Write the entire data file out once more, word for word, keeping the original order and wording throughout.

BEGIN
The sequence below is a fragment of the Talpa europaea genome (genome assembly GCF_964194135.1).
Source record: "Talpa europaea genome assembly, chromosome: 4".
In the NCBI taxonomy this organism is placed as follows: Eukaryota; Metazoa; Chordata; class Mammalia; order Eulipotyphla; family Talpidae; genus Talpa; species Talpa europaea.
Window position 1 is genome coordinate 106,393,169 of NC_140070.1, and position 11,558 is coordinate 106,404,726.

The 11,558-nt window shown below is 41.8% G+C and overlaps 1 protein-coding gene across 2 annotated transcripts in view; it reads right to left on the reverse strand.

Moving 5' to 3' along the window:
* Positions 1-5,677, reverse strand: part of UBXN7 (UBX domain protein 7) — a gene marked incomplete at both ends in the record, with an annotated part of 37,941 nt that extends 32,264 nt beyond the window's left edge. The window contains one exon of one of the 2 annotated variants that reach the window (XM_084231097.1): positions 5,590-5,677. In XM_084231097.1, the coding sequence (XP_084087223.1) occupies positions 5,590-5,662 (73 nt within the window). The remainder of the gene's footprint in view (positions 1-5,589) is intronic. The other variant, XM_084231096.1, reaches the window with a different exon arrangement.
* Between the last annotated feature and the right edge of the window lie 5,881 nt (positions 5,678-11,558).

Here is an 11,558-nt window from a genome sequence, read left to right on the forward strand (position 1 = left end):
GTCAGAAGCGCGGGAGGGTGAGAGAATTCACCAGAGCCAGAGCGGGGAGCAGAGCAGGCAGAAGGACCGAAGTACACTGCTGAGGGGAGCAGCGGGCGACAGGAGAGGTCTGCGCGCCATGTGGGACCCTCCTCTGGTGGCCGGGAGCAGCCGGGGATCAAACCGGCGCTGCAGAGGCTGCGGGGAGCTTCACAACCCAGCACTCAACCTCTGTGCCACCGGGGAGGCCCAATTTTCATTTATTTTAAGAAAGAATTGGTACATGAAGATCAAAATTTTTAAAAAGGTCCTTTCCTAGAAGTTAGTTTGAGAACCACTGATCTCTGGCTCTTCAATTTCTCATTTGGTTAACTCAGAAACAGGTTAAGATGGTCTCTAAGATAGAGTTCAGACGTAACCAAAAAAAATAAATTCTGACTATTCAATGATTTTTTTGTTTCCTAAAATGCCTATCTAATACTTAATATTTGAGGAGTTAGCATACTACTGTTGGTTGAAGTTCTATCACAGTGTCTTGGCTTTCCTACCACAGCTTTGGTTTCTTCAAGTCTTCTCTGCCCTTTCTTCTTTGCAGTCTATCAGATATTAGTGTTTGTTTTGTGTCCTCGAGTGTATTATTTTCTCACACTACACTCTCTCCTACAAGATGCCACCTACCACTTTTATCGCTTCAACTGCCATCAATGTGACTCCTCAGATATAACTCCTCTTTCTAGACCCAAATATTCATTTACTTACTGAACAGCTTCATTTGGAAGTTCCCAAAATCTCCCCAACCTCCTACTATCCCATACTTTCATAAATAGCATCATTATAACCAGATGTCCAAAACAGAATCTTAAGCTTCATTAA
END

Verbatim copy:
The sequence below is a fragment of the Talpa europaea genome (genome assembly GCF_964194135.1).
Source record: "Talpa europaea genome assembly, chromosome: 4".
In the NCBI taxonomy this organism is placed as follows: Eukaryota; Metazoa; Chordata; class Mammalia; order Eulipotyphla; family Talpidae; genus Talpa; species Talpa europaea.
Window position 1 is genome coordinate 106,393,169 of NC_140070.1, and position 11,558 is coordinate 106,404,726.

The 11,558-nt window shown below is 41.8% G+C and overlaps 1 protein-coding gene across 2 annotated transcripts in view; it reads right to left on the reverse strand.

Moving 5' to 3' along the window:
* Positions 1-5,677, reverse strand: part of UBXN7 (UBX domain protein 7) — a gene marked incomplete at both ends in the record, with an annotated part of 37,941 nt that extends 32,264 nt beyond the window's left edge. The window contains one exon of one of the 2 annotated variants that reach the window (XM_084231097.1): positions 5,590-5,677. In XM_084231097.1, the coding sequence (XP_084087223.1) occupies positions 5,590-5,662 (73 nt within the window). The remainder of the gene's footprint in view (positions 1-5,589) is intronic. The other variant, XM_084231096.1, reaches the window with a different exon arrangement.
* Between the last annotated feature and the right edge of the window lie 5,881 nt (positions 5,678-11,558).

Here is an 11,558-nt window from a genome sequence, read left to right on the forward strand (position 1 = left end):
GTCAGAAGCGCGGGAGGGTGAGAGAATTCACCAGAGCCAGAGCGGGGAGCAGAGCAGGCAGAAGGACCGAAGTACACTGCTGAGGGGAGCAGCGGGCGACAGGAGAGGTCTGCGCGCCATGTGGGACCCTCCTCTGGTGGCCGGGAGCAGCCGGGGATCAAACCGGCGCTGCAGAGGCTGCGGGGAGCTTCACAACCCAGCACTCAACCTCTGTGCCACCGGGGAGGCCCAATTTTCATTTATTTTAAGAAAGAATTGGTACATGAAGATCAAAATTTTTAAAAAGGTCCTTTCCTAGAAGTTAGTTTGAGAACCACTGATCTCTGGCTCTTCAATTTCTCATTTGGTTAACTCAGAAACAGGTTAAGATGGTCTCTAAGATAGAGTTCAGACGTAACCAAAAAAAATAAATTCTGACTATTCAATGATTTTTTTGTTTCCTAAAATGCCTATCTAATACTTAATATTTGAGGAGTTAGCATACTACTGTTGGTTGAAGTTCTATCACAGTGTCTTGGCTTTCCTACCACAGCTTTGGTTTCTTCAAGTCTTCTCTGCCCTTTCTTCTTTGCAGTCTATCAGATATTAGTGTTTGTTTTGTGTCCTCGAGTGTATTATTTTCTCACACTACACTCTCTCCTACAAGATGCCACCTACCACTTTTATCGCTTCAACTGCCATCAATGTGACTCCTCAGATATAACTCCTCTTTCTAGACCCAAATATTCATTTACTTACTGAACAGCTTCATTTGGAAGTTCCCAAAATCTCCCCAACCTCCTACTATCCCATACTTTCATAAATAGCATCATTATAACCAGATGTCCAAAACAGAATCTTAAGCTTCATTAA